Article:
Legal circles have been abuzz for the last eight months with the news that Justice John Paul Stevens had hired only one law clerk to begin working this summer. This move, Supreme Court watchers observed, strongly suggested that Stevens’s thirty-fifth term at the Court would be his last. As journalists and scholars begin contemplating his place in history, Stevens himself has not-so-subtly attempted to burnish his judicial legacy. In a series of interviews over the last few years, Stevens has repeatedly attempted to portray his views as fundamentally unaltered since he joined the Court. This claim is somewhat counterintuitive, as he was elevated by Republican President Gerald Ford but has become the leader of the Court’s liberal bloc. “I don’t think that my votes represent a change in my own thinking,” Stevens told TNR legal affairs editor Jeffrey Rosen for a 2007 profile in The New York Times Magazine. “I’m just disagreeing with changes that the others are making.” When Stevens encounters his old opinions these days, he professes keen admiration for what he sees. “We’re getting to a point that our cases are revisiting issues that I wrote on 10, 20, 30 years ago,” he confided to journalist Joan Biskupic last year. “I really have felt pretty good about re-reading the opinions I wrote many years ago. I have to confess that.”
Commentators have embraced Stevens’s preferred self-image, largely portraying him as an island of stasis amid a sea of dynamism. Adam Liptak dutifully relayed the justice’s assessment in the Times earlier this month: “His views have generally remained stable, [Stevens] said, while the court has drifted to the right over time.” But, while the Court, the GOP, and the nation as a whole all became more conservative during Stevens’s tenure, these trends do not negate the fact that Stevens has also tacked hard to the left. Indeed, examining his early years on the Court reveals rulings that would be unfathomable coming from Stevens today. While his early record is habitually described as “quirky,” it is underappreciated that this quirkiness often took Stevens in conservative directions—particularly in cases involving society’s most contentious legal disputes. Rather than applauding Stevens for a nonexistent steadfastness and misremembering the justice that he once was, the legal left should instead be content to celebrate the admirable justice that he has become.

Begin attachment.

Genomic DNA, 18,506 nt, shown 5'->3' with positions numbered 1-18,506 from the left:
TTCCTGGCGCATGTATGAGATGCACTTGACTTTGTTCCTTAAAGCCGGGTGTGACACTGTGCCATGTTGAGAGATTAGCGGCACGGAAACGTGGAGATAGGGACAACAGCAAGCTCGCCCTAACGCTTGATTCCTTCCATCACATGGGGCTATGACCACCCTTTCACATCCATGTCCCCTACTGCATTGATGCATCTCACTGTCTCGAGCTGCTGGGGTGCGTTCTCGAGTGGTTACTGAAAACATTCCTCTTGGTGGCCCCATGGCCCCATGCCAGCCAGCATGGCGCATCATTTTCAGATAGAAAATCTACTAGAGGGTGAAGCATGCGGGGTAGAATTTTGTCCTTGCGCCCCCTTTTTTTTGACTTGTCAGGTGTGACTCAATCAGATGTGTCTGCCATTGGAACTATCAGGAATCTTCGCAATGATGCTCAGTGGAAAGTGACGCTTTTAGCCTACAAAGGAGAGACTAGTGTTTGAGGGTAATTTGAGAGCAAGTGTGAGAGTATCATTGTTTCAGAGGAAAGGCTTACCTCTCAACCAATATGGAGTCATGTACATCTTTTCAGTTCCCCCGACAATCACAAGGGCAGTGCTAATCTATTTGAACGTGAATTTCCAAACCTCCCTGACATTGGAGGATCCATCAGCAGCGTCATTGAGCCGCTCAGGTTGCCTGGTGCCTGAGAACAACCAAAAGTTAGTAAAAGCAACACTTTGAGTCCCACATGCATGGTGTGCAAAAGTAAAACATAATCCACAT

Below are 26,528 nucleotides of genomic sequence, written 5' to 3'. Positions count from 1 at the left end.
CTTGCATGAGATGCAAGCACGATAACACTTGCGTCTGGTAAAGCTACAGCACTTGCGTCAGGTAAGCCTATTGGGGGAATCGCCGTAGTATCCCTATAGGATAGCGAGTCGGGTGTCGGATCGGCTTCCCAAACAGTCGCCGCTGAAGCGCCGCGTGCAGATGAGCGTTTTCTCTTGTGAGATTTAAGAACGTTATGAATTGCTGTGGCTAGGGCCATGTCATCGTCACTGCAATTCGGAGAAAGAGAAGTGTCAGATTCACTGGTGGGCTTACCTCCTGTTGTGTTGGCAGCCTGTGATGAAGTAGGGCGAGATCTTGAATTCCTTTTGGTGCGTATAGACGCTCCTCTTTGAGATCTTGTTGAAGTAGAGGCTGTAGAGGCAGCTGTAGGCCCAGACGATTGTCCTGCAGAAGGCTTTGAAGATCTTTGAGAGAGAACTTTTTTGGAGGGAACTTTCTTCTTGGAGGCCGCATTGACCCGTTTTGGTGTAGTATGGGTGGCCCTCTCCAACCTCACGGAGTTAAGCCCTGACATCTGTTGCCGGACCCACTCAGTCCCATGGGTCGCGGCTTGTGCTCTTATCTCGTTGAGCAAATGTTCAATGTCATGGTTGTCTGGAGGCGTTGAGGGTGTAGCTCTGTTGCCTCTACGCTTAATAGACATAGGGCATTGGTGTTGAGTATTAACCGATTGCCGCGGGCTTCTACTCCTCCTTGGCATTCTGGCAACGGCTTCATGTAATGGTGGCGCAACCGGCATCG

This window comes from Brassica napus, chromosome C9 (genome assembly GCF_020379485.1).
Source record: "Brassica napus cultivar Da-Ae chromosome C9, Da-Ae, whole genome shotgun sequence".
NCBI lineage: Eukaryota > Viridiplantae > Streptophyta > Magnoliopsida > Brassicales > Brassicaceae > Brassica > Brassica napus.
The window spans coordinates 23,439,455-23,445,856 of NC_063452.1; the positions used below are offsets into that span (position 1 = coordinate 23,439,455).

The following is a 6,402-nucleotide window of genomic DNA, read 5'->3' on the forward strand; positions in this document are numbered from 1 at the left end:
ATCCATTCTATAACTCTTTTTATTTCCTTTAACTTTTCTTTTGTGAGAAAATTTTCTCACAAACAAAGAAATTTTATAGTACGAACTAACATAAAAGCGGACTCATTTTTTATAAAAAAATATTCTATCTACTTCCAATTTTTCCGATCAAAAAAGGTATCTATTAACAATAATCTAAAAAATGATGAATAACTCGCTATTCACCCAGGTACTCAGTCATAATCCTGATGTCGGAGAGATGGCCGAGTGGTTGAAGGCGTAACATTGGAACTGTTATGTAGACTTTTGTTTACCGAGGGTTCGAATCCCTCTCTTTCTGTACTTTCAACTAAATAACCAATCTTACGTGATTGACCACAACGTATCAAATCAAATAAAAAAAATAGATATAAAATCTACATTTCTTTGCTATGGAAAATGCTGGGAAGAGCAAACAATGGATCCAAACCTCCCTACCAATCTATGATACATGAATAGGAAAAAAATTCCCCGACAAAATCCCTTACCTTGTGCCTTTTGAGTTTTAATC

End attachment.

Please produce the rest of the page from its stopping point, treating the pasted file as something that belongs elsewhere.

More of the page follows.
Puncturing the myth of Stevens’s judicial consistency could also serve to mute some of the left’s more overwrought mourning for the demise of country-club Republicanism. Stevens—with his wealthy background, ongoing devotion to golf and tennis, and membership at four country clubs around the nation—is an archetype of the GOP establishment from a bygone era. To the extent that some of Stevens’s initial opinions on the Court can be viewed as articulating the legal views of the Skip and Muffy set, it becomes clear that searching social reform seldom originated on the back nine. Stevens, like many of his fellow Republican-nominated justices, took some time before moving decidedly to the left.
On the question of government’s ability to take account of race, Stevens has attempted to maintain a veneer of consistency with some particularly intricate tap dancing. In a 1980 case validating a federal program designed to steer business to minority-owned companies, Stevens dissented and, in a notorious footnote, compared the program to laws from Nazi Germany. Stevens has sought to explain his subsequent embrace of race-conscious measures in educational settings by emphasizing the different contexts. Unlike affirmative action in business (where the group of beneficiaries is constrained), Stevens told Rosen that, in the educational world, “the whole student body profits from having diversity in the classes. So I really don’t think I’ve changed my views about this.”